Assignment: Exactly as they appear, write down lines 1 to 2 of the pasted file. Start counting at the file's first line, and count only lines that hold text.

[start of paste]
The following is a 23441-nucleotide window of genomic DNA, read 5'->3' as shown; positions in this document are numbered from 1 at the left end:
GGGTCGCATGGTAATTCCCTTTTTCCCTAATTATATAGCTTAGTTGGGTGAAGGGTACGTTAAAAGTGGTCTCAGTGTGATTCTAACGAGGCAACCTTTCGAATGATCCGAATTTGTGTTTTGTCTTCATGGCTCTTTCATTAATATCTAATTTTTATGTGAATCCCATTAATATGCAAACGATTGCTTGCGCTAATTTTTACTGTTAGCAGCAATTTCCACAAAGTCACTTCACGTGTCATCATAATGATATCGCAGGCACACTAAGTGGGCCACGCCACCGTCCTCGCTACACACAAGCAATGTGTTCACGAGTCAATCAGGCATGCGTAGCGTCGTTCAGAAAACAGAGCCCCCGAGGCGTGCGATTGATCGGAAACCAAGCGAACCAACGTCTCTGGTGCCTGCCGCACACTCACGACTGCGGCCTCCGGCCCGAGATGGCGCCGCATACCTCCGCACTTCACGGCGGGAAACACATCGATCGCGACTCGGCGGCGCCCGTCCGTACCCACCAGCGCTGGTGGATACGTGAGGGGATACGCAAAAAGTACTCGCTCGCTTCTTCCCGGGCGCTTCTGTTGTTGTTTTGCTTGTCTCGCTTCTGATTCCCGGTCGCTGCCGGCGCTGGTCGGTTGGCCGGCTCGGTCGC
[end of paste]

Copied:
The following is a 23441-nucleotide window of genomic DNA, read 5'->3' as shown; positions in this document are numbered from 1 at the left end:
GGGTCGCATGGTAATTCCCTTTTTCCCTAATTATATAGCTTAGTTGGGTGAAGGGTACGTTAAAAGTGGTCTCAGTGTGATTCTAACGAGGCAACCTTTCGAATGATCCGAATTTGTGTTTTGTCTTCATGGCTCTTTCATTAATATCTAATTTTTATGTGAATCCCATTAATATGCAAACGATTGCTTGCGCTAATTTTTACTGTTAGCAGCAATTTCCACAAAGTCACTTCACGTGTCATCATAATGATATCGCAGGCACACTAAGTGGGCCACGCCACCGTCCTCGCTACACACAAGCAATGTGTTCACGAGTCAATCAGGCATGCGTAGCGTCGTTCAGAAAACAGAGCCCCCGAGGCGTGCGATTGATCGGAAACCAAGCGAACCAACGTCTCTGGTGCCTGCCGCACACTCACGACTGCGGCCTCCGGCCCGAGATGGCGCCGCATACCTCCGCACTTCACGGCGGGAAACACATCGATCGCGACTCGGCGGCGCCCGTCCGTACCCACCAGCGCTGGTGGATACGTGAGGGGATACGCAAAAAGTACTCGCTCGCTTCTTCCCGGGCGCTTCTGTTGTTGTTTTGCTTGTCTCGCTTCTGATTCCCGGTCGCTGCCGGCGCTGGTCGGTTGGCCGGCTCGGTCGC